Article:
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How trader lost property to ex-wife after divorce



A businessman has shocked a court by disclosing that he was served with demand letters asking him to start paying rent on his own house after divorcing his wife of 10 years.

Joel Kibunja said he could not believe his eyes when the letter, which also divulged that the property had changed hands, was served on him.

“The letter indicated that my property had been sold and that I should start depositing rent to an account that was provided in the document,” he said.

Mr Kibunja said he was surprised because he had never participated in any sale or transfer of the property.

He told Senior Resident Magistrate Rita Amwayi that the shocking news led him to the land registry to confirm the status of his property.

The search confirmed his fears. It turned out that his wife, Ms Margaret Wathoya had, with another woman named Sarah Wanjiru, changed the ownership of the property.

“The search indicated that the property had been transferred to Ms Wanjiru. She was unknown to me. I had never met her before,” he said.

Mr Kibunja was testifying in a case in which Ms Wathoya, Ms Wanjiru and Samuel Karimi are charged with forgery and uttering false documents to defraud the man.

They are accused of forging Mr Kibunja’s signature and transferring the property.

Mr Kibunja and Ms Wathoya married in 2000 but divorced in 2014.

Family property

During their marriage, the couple purchased a plot in Mombasa and built a family home for themselves and rental houses.

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The rent from the storied building consisting of 14 units was deposited in a joint account.
Court documents filed by Mr Kibunja show that the couple developed the properties with loans.

He told the court that he took out a loan and used the money to set up a clearing and forwarding business for Ms Wathoya, which trades under Jewel Trading Company.

“The business was doing well. We used the proceeds from the business to construct the house and also bought other properties. It was a family business and not personal,” he said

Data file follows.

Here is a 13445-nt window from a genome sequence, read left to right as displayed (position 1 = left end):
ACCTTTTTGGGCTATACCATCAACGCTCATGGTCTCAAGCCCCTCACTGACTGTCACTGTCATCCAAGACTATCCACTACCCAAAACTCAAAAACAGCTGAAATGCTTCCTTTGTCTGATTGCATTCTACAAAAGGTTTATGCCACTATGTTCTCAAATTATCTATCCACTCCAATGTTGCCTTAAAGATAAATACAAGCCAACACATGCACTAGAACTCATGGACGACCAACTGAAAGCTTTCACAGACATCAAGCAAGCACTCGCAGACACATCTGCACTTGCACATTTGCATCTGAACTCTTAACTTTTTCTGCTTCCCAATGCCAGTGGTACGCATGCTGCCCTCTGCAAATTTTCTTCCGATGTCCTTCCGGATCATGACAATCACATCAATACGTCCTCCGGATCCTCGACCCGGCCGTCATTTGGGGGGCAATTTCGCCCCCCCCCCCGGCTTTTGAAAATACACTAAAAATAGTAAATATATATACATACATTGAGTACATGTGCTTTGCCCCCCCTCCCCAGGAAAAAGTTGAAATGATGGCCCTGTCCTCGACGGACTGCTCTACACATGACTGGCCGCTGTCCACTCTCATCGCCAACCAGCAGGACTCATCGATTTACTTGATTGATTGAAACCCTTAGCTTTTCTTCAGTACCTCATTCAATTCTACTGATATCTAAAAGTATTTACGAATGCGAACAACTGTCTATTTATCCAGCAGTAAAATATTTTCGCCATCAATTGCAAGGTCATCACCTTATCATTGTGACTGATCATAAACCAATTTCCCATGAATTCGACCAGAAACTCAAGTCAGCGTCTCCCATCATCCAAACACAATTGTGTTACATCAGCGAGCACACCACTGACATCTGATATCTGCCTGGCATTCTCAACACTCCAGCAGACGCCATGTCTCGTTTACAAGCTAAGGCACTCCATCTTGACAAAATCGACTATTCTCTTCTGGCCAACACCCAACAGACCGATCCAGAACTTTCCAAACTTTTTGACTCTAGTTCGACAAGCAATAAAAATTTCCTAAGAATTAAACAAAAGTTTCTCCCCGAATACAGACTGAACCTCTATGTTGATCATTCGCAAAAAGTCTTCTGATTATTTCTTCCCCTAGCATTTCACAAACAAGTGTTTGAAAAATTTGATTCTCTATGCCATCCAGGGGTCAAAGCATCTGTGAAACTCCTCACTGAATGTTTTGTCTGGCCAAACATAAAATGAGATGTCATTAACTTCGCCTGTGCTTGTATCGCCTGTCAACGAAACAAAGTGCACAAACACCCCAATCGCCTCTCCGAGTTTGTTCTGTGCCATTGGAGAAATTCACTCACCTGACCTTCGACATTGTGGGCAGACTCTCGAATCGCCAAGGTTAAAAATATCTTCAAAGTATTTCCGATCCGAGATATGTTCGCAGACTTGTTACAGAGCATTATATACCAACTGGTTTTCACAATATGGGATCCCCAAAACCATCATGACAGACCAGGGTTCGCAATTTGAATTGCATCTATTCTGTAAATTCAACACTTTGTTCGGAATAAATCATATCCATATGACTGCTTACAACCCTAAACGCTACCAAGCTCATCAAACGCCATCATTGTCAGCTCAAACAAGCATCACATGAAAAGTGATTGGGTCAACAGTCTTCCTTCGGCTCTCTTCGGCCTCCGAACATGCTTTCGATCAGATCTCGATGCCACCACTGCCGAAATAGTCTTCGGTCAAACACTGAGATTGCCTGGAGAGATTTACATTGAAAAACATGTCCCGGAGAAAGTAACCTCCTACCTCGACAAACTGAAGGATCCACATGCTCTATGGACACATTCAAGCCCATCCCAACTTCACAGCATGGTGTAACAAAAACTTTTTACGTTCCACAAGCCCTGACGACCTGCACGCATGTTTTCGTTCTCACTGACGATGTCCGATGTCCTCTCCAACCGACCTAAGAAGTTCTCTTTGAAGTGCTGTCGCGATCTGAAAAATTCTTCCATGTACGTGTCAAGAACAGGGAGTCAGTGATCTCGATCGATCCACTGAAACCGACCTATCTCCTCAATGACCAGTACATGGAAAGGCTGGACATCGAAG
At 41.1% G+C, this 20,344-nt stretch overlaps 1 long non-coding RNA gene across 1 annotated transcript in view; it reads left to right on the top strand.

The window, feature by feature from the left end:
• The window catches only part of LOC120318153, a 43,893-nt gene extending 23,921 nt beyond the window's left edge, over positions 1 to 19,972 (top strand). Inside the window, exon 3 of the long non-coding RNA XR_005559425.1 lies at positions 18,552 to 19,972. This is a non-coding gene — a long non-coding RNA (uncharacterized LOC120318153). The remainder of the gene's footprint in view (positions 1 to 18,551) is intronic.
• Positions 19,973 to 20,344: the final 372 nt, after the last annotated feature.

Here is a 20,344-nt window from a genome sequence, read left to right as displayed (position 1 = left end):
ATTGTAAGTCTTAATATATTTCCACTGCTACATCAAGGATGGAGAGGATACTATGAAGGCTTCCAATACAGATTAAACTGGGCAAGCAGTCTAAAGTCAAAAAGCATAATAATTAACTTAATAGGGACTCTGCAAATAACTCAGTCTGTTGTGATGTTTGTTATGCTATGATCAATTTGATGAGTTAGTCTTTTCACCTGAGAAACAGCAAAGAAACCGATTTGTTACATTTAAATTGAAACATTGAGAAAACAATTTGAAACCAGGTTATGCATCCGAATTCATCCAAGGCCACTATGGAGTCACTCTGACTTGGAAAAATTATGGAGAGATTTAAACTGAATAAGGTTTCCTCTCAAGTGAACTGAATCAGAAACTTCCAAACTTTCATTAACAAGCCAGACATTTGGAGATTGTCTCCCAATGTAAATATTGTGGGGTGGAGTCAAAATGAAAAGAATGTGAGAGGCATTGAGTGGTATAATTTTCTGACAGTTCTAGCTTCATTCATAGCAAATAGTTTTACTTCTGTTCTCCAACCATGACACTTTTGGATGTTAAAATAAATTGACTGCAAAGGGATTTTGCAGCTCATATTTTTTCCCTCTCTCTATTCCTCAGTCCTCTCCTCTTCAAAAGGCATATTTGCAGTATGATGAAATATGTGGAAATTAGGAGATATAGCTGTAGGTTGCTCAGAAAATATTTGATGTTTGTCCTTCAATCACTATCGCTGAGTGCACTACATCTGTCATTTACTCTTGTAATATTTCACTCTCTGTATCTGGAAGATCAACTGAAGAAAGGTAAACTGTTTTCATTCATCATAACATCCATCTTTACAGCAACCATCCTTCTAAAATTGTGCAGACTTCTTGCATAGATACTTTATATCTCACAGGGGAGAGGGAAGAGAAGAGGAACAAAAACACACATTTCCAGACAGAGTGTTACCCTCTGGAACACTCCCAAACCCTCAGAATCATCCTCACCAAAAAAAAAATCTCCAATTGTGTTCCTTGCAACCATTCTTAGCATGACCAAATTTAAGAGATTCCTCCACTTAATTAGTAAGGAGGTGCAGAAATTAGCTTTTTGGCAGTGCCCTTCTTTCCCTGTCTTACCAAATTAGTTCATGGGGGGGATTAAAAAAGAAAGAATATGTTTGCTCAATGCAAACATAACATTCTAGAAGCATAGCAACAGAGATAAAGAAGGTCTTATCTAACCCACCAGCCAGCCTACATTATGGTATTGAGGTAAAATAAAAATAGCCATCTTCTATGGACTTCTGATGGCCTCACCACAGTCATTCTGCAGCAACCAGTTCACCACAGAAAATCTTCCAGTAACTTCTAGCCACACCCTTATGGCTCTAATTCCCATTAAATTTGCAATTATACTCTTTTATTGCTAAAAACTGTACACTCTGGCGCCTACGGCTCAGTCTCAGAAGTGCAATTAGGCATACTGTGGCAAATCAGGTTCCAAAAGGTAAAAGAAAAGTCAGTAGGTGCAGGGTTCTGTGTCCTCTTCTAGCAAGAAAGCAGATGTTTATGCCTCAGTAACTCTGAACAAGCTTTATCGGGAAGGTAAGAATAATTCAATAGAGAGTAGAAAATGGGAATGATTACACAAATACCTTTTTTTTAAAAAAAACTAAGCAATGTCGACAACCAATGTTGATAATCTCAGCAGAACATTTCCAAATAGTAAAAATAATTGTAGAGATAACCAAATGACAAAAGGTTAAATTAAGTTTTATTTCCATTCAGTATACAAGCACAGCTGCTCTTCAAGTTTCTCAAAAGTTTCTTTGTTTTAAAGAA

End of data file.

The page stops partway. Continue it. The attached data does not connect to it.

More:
Mr Kibunja said he never bothered to take a leadership post in the business because the money generated took care of the family.

However, in 2010, they started having disagreements and he now took charge of rent collection.

The same year, he received a letter from a lawyer indicating that the property had changed hands and he was therefore required to start paying rent.

He conducted an inquiry at the land registry and then reported the matter to the police.

Forged documents

At the registry, Mr Kibunja found documents indicating that he had signed the sale agreement and transfer of the lease to Ms Wanjiru.

“I did not appear before any advocate regarding the sale transaction. The photo appearing on the forged documents is a distorted image of me,” he said

He stated that his signature on the alleged sale agreement dated October 27, 2010 is a forgery.

“My passport photo on the transfer is a scanned photograph from a family portrait taken earlier. I was not living with Ms Wathoya at the time the agreement was drawn and we would only communicate through our advocates,” he said

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As of October 2010, he said, the valuer placed the property’s worth at Sh15 million.

“I could not understand how the consideration was reduced to Sh1 million on the transfer form or Sh12.5 million on the sale agreement,” he said

Documents tabled by Ms Wanjiru and Ms Wathoya, he said, had been tempered with and wondered if money had changed hands between them.

He, however, admitted that a cheque and Sh350,000 in cash to buy the land upon which the properties are built originated from Ms Wathoya’s account.

But Ms Wathoya says in court documents that she acquired the property by herself.

She said she only added Mr Kibunja’s name in the agreement because she had a child with him.

Transfer of lease

She said she borrowed Sh10 million from Ms Wanjiru to build the houses and that Mr Kibunja contributed nothing for the construction.

“The only thing he helped with was to supervise the construction. I used Sh15 million to develop the property,” she said.

She said the transfer came about after they could not refund the Sh10 million she had borrowed from Ms Wanjiru.

“I informed Mr Kibunja of the demand made from Ms Wanjiru,” she said.

She said that Mr Kibunja was party to and aware of the agreement that led to the transfer of the property to Ms Wanjiru.

“The transfer price was Sh12.5 million, Ms Wanjiru gave us Sh2.3 million. Mr Kibunja was present and signed the agreement and the transfer of lease,” she said

She said her ex-husband was only bitter because he never got a share of the Sh2.3 million, and that it was the reason he reported her to the police three days after the sale.

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Ms Wanjiru, for her part, said she got to know Ms Wathoya when they were selling second-hand clothes. It was then that she loaned her Sh10 million, which she was to refund with10 percent interest.

But when she demanded the money back, Ms Wathoya and Mr Kibunja agreed to transfer the property because they did not have money to repay her.

Mr Kibunja has wrested back the property after successfully suing the women in the Environment and Land Court. He is now a witness in the criminal case against the three suspects.


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